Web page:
Estate Planning is defined as the process of anticipating and arranging for the disposal of a person's estate accumulated during their life. Typically it involves trying to eliminate uncertainties over the administration of probate and maximizing the value of the estate by minimizing taxes and related expenses.
The harsh reality is everyone has an estate and it needs to be dealt with before you die. Your estate is made up of everything you own including your house, car, investment property, bank accounts, shares, investments, life insurance policy as well as furniture and personal possessions. No matter how big or how small, everyone has an estate and unfortunately 'you can’t take it with you when you die'.
When the inevitable happens you need to make sure you control the distribution of your estate. To ensure your wishes are carried out, you need to provide instructions stating who is to receive your assets, how much and when. Naturally, you want this to happen with a minimum of fuss, legal costs and court costs plus tax. In essence that is what an estate plan is, however, good estate planning is much more than that and includes:
- Instructions for your care if you become disabled before you die
- Name a guardian and an inheritance manager for minor children
- Provide for family members with special needs without disrupting their entitlement to government benefits
- Provide for loved ones who might be irresponsible with money or who may need future protection from creditors or divorce
- Include life insurance to provide for your family at your death, disability income insurance to replace your income if you cannot work due to illness or injury, and long-term care insurance to help pay for your care in case of an extended illness or injury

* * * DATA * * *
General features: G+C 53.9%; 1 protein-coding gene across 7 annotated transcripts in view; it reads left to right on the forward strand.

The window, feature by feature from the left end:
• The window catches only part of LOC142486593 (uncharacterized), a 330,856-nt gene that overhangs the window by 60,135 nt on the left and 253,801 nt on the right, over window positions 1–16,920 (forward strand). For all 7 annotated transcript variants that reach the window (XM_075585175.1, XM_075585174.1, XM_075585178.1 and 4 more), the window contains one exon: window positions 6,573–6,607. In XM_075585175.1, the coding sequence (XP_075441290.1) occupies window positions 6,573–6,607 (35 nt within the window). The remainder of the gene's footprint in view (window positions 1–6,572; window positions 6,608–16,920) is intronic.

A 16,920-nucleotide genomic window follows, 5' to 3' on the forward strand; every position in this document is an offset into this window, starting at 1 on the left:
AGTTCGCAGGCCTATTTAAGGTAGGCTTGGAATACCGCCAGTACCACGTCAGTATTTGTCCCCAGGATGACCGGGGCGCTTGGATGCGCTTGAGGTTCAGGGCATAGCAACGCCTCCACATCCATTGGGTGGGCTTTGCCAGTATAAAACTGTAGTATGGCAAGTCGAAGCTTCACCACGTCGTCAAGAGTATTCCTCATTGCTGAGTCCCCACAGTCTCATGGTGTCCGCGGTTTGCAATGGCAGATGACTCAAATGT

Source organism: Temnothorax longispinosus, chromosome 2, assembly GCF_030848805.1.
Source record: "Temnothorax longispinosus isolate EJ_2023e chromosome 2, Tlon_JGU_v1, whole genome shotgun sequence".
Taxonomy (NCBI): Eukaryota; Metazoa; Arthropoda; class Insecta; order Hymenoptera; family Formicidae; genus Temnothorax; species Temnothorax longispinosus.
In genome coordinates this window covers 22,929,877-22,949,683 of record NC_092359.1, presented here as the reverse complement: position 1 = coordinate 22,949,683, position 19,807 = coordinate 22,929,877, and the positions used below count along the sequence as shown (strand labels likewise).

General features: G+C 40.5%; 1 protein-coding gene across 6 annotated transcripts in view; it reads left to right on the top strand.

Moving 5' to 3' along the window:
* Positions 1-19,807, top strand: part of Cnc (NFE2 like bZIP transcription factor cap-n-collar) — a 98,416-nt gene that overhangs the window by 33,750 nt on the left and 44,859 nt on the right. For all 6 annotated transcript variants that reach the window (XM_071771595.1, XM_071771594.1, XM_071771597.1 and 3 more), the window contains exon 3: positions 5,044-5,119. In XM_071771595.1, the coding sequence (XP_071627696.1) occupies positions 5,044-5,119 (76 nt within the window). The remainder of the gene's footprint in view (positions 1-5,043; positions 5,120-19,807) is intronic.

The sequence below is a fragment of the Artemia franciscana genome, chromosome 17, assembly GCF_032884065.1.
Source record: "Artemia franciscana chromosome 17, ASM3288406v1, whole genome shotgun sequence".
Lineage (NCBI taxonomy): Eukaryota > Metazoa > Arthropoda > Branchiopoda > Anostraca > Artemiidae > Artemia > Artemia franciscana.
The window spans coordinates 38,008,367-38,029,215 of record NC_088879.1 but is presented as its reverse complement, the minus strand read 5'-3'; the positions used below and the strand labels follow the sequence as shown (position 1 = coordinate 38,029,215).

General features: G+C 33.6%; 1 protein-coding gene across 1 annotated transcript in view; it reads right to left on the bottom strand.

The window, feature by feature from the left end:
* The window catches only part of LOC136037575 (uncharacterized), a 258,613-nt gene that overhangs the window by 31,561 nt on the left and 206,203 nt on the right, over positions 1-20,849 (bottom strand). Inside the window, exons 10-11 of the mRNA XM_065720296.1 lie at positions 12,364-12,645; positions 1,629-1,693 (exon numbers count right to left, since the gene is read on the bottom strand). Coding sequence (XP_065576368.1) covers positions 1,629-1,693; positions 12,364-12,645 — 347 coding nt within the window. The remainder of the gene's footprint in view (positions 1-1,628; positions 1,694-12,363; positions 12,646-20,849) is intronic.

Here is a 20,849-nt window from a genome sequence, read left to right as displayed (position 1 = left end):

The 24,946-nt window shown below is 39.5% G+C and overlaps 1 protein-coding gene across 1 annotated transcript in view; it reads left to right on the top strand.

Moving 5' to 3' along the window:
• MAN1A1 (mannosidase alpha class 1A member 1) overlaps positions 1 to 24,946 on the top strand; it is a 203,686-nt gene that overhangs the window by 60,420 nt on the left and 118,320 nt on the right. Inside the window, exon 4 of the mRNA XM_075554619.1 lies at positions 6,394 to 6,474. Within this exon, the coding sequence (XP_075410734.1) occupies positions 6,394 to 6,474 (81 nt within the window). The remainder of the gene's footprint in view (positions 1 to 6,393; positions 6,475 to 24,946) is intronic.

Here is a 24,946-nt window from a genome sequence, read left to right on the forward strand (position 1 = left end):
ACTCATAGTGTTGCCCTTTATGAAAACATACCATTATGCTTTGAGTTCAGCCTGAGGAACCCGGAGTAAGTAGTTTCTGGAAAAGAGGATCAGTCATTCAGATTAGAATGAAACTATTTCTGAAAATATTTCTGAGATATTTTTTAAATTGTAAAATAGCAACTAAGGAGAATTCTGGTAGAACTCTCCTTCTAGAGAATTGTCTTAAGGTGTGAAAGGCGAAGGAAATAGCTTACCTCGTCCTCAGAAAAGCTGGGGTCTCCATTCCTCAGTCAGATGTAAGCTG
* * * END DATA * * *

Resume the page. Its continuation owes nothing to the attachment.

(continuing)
- Provide for the transfer of your business at your retirement, disability or death.
- Minimize taxes, court costs and unnecessary legal fees.
- Be an ongoing process and your plan should be reviewed and updated as your family and financial situations (and laws) change over your lifetime
It is not just for people in their retirement phase although obviously it becomes an issue as we age. Given we can't predict our life span, illness or accidents it should be on the 'to do' list much earlier than at retirement. Estate planning is also not reserved for the wealthy and while people who have accumulated significant wealth often focus on how to preserve it, estate planning is relatively more important to families who have accumulated a modest amount of assets.
Individuals tend to defer their estate planning because they think they don’t own enough assets or they don't think they’re old enough. Some people are too busy or complacent while others simply don't understand the process or need. Unfortunately, all too often, when something happens to them their families are left to clean up the mess. It's stressful but avoidable.
The good news is that, if you don't have an estate plan the government has one for you. The bad news is that you probably won't like it. Here are the likely scenarios with certain events that trigger your plan: